Total Surrender

By: Rebecca Zanetti


It’s with both excitement and sadness that I finish up this fourth book in the Dean brothers’ lives. This series found a wonderful home with Grand Central Publishing/Forever, and I’m grateful for the opportunity to work with so many wonderful, talented, and hardworking people.

A special thank-you to my editor, Michele Bidelspach, who has the rare talent to see how much deeper a book can go, and who works tirelessly to make sure the book gets there. She’s insightful, kind, and brilliant… and I’m truly thankful for the opportunity to work with her.

Thanks also to Jodi Rosoff, Marissa Sangiacomo, Megha Parekh, and Jamie Snider from Grand Central/Forever for the hard work, dedication, and attention to detail. Thanks also to Diane Luger and Elizabeth Turner for the spectacular covers, and to Joan Matthews for the excellent copyedits.

A big thank-you to my agent, Caitlin Blasdell, who understands world building better than anybody I’ve ever met, and who also protects me, even from myself. She’s the voice of reason in a wild industry, and I definitely owe whatever angel sat on my shoulder when I signed with Caitlin. Thanks also to Liza Dawson and the Dawson gang for the hard work.

Finally, thank you to Big Tone for the support, humor, and good times. Whoever said a marriage can get boring has never met you. I love you. Also, thanks to Gabe and Karlina for the fun and for being such great kids. I love you both!


Southern Tennessee Hills

Twenty Years Ago

JORY SET DOWN the screwdriver and shoved the computer guts off his legs. The feel of the wires against his small hands sparked all sorts of creativity, and he knew he could make the processor run faster. Way faster. “I don’t want to train. Can’t I finish putting this back together?”

“No.” Nate, his older brother, crossed skinny arms at the door. Well, skinny for now. At about eleven years old, Nate was starting to get bigger, like their oldest brother, Matt, and would soon be all muscley, too.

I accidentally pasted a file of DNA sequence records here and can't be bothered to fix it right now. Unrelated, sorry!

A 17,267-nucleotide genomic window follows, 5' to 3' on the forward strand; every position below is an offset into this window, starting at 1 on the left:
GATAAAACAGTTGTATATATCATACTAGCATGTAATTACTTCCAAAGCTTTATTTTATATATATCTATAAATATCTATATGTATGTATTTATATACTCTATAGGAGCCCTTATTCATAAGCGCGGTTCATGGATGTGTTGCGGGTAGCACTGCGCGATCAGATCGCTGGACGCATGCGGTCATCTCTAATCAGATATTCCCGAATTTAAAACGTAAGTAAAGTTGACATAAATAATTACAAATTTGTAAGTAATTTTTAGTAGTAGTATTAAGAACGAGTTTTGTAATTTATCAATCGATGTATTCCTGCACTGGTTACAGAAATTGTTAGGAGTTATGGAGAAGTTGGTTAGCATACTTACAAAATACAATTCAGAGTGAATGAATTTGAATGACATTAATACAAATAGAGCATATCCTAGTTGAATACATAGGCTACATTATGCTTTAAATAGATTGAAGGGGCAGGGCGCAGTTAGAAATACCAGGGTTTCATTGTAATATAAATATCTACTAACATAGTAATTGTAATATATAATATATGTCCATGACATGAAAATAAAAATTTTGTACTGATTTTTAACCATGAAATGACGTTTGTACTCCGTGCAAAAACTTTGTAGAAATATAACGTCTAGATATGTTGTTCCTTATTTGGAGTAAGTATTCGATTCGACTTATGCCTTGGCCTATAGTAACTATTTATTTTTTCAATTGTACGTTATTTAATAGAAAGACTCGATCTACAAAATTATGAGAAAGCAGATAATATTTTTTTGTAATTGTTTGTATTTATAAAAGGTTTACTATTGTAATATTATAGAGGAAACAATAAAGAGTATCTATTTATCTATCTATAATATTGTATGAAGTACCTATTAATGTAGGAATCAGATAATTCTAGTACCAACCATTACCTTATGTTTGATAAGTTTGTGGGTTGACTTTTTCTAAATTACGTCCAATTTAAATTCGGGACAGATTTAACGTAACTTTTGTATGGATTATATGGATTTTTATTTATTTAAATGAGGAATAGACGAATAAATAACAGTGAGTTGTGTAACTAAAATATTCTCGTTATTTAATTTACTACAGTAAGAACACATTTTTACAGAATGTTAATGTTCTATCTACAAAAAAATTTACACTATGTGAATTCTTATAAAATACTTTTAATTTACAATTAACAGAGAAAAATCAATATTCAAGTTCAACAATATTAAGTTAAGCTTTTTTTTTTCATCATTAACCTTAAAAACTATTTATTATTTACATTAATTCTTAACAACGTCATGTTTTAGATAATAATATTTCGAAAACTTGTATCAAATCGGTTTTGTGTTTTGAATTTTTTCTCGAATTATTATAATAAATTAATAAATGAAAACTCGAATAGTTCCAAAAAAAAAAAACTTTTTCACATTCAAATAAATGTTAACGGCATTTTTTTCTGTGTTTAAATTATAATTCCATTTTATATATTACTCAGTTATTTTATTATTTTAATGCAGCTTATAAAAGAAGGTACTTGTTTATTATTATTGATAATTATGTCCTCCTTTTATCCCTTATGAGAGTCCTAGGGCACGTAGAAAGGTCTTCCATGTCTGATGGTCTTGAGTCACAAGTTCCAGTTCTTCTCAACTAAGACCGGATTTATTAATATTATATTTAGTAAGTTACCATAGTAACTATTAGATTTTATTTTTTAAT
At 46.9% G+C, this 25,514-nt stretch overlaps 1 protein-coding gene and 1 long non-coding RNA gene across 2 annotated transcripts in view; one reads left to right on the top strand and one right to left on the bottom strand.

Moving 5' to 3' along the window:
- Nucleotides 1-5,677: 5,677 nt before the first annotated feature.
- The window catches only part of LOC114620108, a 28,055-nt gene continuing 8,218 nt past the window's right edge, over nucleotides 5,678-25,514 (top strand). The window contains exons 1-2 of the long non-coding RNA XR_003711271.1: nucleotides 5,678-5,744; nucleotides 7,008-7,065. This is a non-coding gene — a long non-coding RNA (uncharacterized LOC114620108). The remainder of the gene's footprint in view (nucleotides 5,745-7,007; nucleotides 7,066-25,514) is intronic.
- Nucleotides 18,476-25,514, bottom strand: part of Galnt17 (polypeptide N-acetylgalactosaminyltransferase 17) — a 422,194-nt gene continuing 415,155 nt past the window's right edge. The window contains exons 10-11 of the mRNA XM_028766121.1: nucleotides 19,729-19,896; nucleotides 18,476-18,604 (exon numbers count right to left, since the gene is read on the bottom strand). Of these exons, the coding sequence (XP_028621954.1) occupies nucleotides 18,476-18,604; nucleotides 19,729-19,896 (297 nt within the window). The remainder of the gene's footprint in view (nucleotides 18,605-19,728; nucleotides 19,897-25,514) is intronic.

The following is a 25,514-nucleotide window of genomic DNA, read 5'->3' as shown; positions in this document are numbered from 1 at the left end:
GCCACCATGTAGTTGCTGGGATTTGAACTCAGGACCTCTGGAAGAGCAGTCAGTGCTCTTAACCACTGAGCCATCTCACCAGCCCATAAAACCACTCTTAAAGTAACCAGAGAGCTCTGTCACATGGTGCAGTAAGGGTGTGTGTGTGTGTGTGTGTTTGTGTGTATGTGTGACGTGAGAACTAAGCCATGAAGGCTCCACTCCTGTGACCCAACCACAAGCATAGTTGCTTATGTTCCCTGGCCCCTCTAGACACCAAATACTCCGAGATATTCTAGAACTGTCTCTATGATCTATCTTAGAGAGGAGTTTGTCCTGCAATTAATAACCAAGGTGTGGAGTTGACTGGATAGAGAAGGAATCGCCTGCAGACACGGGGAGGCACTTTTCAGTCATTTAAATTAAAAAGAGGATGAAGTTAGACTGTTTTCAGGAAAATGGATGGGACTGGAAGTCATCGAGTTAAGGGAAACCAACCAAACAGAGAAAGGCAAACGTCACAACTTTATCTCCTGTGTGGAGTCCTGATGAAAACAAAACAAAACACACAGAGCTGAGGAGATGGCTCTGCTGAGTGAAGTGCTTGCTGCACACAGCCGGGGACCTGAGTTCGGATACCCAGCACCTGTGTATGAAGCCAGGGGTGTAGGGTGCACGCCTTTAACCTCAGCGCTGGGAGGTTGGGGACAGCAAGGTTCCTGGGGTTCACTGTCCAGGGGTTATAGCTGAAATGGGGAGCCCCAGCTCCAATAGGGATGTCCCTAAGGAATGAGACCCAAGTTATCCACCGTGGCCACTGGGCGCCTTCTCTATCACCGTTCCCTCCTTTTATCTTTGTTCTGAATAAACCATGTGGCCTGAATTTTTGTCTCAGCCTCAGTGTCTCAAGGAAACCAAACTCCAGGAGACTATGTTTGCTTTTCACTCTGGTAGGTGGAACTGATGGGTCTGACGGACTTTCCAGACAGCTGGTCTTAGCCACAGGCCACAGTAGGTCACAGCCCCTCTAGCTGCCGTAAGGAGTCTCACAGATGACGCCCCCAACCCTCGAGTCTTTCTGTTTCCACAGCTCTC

Jory sighed and pushed to stand. Wires and electrical components dropped all around him. He’d never be big like his brothers. Even now, at seven years old or so, he was the shortest kid in the compound. “Training is a waste of time for me.”

Nate’s eyes blazed all sorts of gray fire in a bruised face. “Bullshit. You’re going to train like a demon until you finally grow and we don’t have to worry about the commander sending you away.”

Jory swallowed. What if he didn’t ever grow? Fear shook through his hands, so he slid them into his back pockets. He had to be tough like his older brothers. He needed to be a soldier and not a computer guy. “I think the commander’s gonna send me away.”

“Matt won’t let him,” Nate said, scratching a scab on his elbow.

The door pushed open, and Shane clomped his combat boots inside. Although Shane was probably only a year older than Jory, he stood almost as tall as Nate, with identical gray eyes. All four brothers had the same gray eyes, so maybe they’d all somehow grow big like Matt. Hopefully.

Nate glanced down at Shane’s hands before hustling across the barracks to nab a towel. “You’re bleeding.”

Shane swallowed and held out bloody hands for the worn cotton that might’ve been white at some time. “I can’t practice knife fighting any more today with all the skin wearing off my palms.”

“Too bad.” Mattie stalked into the room, bruises on his face, a Glock in one big hand. He’d probably been at the shooting range. His black hair had been buzzed short, showing welts down his neck from hand-to-hand yesterday. “You’re going back out to practice for at least another hour. Tonight, when you’re least expecting it, I’m coming at you. You had better defend yourself.”

Jory swallowed and leaned back against the concrete-block wall. His hands shook harder in his pockets. Matt was his big brother, and he loved him, but sometimes Matt got scary. When he got all determined to train them.

Shane winced. “I don’t think so—”

“Shane.” Matt didn’t raise his voice or move from his spot in the doorway. “Train.”

Shane scuffed his boots and eyed Nate, his shoulders straightening when Nate nodded. “Yes, sir,” Shane said quietly.

Jory gave him a sympathetic smile. Nate always backed up Matt, but Mattie seemed to need that, so it was okay.

Tension spiraled through the room. Jory cleared his throat. Sometimes, even though they were tough soldiers, so much emotion clogged the room he couldn’t breathe. Matt was fierce in his obsession to keep his brothers alive, while Nate was constant in his worry for everyone’s safety. And Shane. If Shane wasn’t exhausted, Shane was pissed. So much anger in him sometimes.

Emotion hurt, and Jory shoved it down deep and did what he did best. It was his job to get rid of the hard looks on his brothers’ faces. “Tomorrow is my birthday.”

Shane grinned, while Matt and Nate exchanged glances.

Nate tilted his head. “We don’t know when we were born, Jory.”

“I know.” Jory pointed to the computer he’d torn apart. “But I did some research earlier, and I found our birthdates.”